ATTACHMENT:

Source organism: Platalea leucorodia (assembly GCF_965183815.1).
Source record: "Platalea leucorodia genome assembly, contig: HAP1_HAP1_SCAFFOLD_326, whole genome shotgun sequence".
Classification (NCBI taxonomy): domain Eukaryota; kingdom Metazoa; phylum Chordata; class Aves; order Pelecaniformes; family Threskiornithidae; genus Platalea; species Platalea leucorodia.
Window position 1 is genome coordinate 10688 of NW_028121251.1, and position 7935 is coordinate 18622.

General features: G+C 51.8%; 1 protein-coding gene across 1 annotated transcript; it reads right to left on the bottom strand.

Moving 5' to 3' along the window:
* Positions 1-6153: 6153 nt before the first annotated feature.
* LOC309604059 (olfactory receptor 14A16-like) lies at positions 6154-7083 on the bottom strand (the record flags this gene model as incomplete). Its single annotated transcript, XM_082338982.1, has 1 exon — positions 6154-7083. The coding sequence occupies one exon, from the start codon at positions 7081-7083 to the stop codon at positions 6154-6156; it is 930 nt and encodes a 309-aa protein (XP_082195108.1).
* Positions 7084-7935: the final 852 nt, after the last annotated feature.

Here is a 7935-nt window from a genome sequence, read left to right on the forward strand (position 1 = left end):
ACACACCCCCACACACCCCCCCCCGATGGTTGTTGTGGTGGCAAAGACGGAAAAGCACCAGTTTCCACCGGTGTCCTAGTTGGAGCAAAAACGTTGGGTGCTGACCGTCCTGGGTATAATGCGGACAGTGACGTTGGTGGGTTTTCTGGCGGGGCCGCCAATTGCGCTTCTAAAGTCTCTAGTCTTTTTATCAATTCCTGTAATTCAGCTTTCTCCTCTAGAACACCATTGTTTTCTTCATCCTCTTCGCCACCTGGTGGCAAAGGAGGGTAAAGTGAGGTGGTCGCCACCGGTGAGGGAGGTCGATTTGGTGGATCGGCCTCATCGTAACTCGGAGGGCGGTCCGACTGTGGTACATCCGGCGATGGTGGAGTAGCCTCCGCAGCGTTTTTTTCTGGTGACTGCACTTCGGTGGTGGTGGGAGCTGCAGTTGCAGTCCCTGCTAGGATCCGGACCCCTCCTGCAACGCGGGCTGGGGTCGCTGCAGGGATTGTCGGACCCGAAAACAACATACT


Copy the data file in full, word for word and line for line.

Source organism: Platalea leucorodia (assembly GCF_965183815.1).
Source record: "Platalea leucorodia genome assembly, contig: HAP1_HAP1_SCAFFOLD_326, whole genome shotgun sequence".
Classification (NCBI taxonomy): domain Eukaryota; kingdom Metazoa; phylum Chordata; class Aves; order Pelecaniformes; family Threskiornithidae; genus Platalea; species Platalea leucorodia.
Window position 1 is genome coordinate 10688 of NW_028121251.1, and position 7935 is coordinate 18622.

General features: G+C 51.8%; 1 protein-coding gene across 1 annotated transcript; it reads right to left on the bottom strand.

Moving 5' to 3' along the window:
* Positions 1-6153: 6153 nt before the first annotated feature.
* LOC309604059 (olfactory receptor 14A16-like) lies at positions 6154-7083 on the bottom strand (the record flags this gene model as incomplete). Its single annotated transcript, XM_082338982.1, has 1 exon — positions 6154-7083. The coding sequence occupies one exon, from the start codon at positions 7081-7083 to the stop codon at positions 6154-6156; it is 930 nt and encodes a 309-aa protein (XP_082195108.1).
* Positions 7084-7935: the final 852 nt, after the last annotated feature.

Here is a 7935-nt window from a genome sequence, read left to right on the forward strand (position 1 = left end):
ACACACCCCCACACACCCCCCCCCGATGGTTGTTGTGGTGGCAAAGACGGAAAAGCACCAGTTTCCACCGGTGTCCTAGTTGGAGCAAAAACGTTGGGTGCTGACCGTCCTGGGTATAATGCGGACAGTGACGTTGGTGGGTTTTCTGGCGGGGCCGCCAATTGCGCTTCTAAAGTCTCTAGTCTTTTTATCAATTCCTGTAATTCAGCTTTCTCCTCTAGAACACCATTGTTTTCTTCATCCTCTTCGCCACCTGGTGGCAAAGGAGGGTAAAGTGAGGTGGTCGCCACCGGTGAGGGAGGTCGATTTGGTGGATCGGCCTCATCGTAACTCGGAGGGCGGTCCGACTGTGGTACATCCGGCGATGGTGGAGTAGCCTCCGCAGCGTTTTTTTCTGGTGACTGCACTTCGGTGGTGGTGGGAGCTGCAGTTGCAGTCCCTGCTAGGATCCGGACCCCTCCTGCAACGCGGGCTGGGGTCGCTGCAGGGATTGTCGGACCCGAAAACAACATACT